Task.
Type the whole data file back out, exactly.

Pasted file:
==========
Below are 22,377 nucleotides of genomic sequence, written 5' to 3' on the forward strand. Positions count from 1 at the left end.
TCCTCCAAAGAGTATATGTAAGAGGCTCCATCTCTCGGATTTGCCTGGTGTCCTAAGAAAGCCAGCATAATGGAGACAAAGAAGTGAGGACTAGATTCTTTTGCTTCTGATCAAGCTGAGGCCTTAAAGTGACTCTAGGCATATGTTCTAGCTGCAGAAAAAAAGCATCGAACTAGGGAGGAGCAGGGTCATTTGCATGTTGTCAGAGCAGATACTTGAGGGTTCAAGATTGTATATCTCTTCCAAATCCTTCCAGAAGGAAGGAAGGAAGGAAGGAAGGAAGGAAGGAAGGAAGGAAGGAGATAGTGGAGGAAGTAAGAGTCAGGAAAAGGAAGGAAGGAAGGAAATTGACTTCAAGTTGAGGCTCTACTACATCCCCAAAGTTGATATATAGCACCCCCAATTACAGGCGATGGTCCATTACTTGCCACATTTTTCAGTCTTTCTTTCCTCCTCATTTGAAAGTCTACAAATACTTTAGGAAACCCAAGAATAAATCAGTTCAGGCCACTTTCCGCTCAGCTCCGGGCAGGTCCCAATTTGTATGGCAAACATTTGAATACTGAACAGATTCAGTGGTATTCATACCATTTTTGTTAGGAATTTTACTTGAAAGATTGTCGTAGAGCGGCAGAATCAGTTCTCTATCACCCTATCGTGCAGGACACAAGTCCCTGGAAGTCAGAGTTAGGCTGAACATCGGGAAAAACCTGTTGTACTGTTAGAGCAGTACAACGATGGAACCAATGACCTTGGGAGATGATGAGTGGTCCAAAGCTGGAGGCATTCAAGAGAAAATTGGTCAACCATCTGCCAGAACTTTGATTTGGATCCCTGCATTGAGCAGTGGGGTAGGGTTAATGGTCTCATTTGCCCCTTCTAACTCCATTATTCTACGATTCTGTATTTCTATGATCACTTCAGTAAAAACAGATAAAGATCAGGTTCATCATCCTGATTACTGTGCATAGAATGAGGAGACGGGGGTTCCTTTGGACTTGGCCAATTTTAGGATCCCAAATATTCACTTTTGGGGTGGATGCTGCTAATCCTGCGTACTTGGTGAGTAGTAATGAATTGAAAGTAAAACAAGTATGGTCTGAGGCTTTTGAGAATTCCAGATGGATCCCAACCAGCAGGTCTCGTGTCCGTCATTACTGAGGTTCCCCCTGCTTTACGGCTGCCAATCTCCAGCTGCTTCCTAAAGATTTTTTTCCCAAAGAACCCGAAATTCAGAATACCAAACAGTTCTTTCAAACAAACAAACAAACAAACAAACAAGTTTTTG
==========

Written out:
Below are 22,377 nucleotides of genomic sequence, written 5' to 3' on the forward strand. Positions count from 1 at the left end.
TCCTCCAAAGAGTATATGTAAGAGGCTCCATCTCTCGGATTTGCCTGGTGTCCTAAGAAAGCCAGCATAATGGAGACAAAGAAGTGAGGACTAGATTCTTTTGCTTCTGATCAAGCTGAGGCCTTAAAGTGACTCTAGGCATATGTTCTAGCTGCAGAAAAAAAGCATCGAACTAGGGAGGAGCAGGGTCATTTGCATGTTGTCAGAGCAGATACTTGAGGGTTCAAGATTGTATATCTCTTCCAAATCCTTCCAGAAGGAAGGAAGGAAGGAAGGAAGGAAGGAAGGAAGGAAGGAAGGAGATAGTGGAGGAAGTAAGAGTCAGGAAAAGGAAGGAAGGAAGGAAATTGACTTCAAGTTGAGGCTCTACTACATCCCCAAAGTTGATATATAGCACCCCCAATTACAGGCGATGGTCCATTACTTGCCACATTTTTCAGTCTTTCTTTCCTCCTCATTTGAAAGTCTACAAATACTTTAGGAAACCCAAGAATAAATCAGTTCAGGCCACTTTCCGCTCAGCTCCGGGCAGGTCCCAATTTGTATGGCAAACATTTGAATACTGAACAGATTCAGTGGTATTCATACCATTTTTGTTAGGAATTTTACTTGAAAGATTGTCGTAGAGCGGCAGAATCAGTTCTCTATCACCCTATCGTGCAGGACACAAGTCCCTGGAAGTCAGAGTTAGGCTGAACATCGGGAAAAACCTGTTGTACTGTTAGAGCAGTACAACGATGGAACCAATGACCTTGGGAGATGATGAGTGGTCCAAAGCTGGAGGCATTCAAGAGAAAATTGGTCAACCATCTGCCAGAACTTTGATTTGGATCCCTGCATTGAGCAGTGGGGTAGGGTTAATGGTCTCATTTGCCCCTTCTAACTCCATTATTCTACGATTCTGTATTTCTATGATCACTTCAGTAAAAACAGATAAAGATCAGGTTCATCATCCTGATTACTGTGCATAGAATGAGGAGACGGGGGTTCCTTTGGACTTGGCCAATTTTAGGATCCCAAATATTCACTTTTGGGGTGGATGCTGCTAATCCTGCGTACTTGGTGAGTAGTAATGAATTGAAAGTAAAACAAGTATGGTCTGAGGCTTTTGAGAATTCCAGATGGATCCCAACCAGCAGGTCTCGTGTCCGTCATTACTGAGGTTCCCCCTGCTTTACGGCTGCCAATCTCCAGCTGCTTCCTAAAGATTTTTTTCCCAAAGAACCCGAAATTCAGAATACCAAACAGTTCTTTCAAACAAACAAACAAACAAACAAACAAGTTTTTG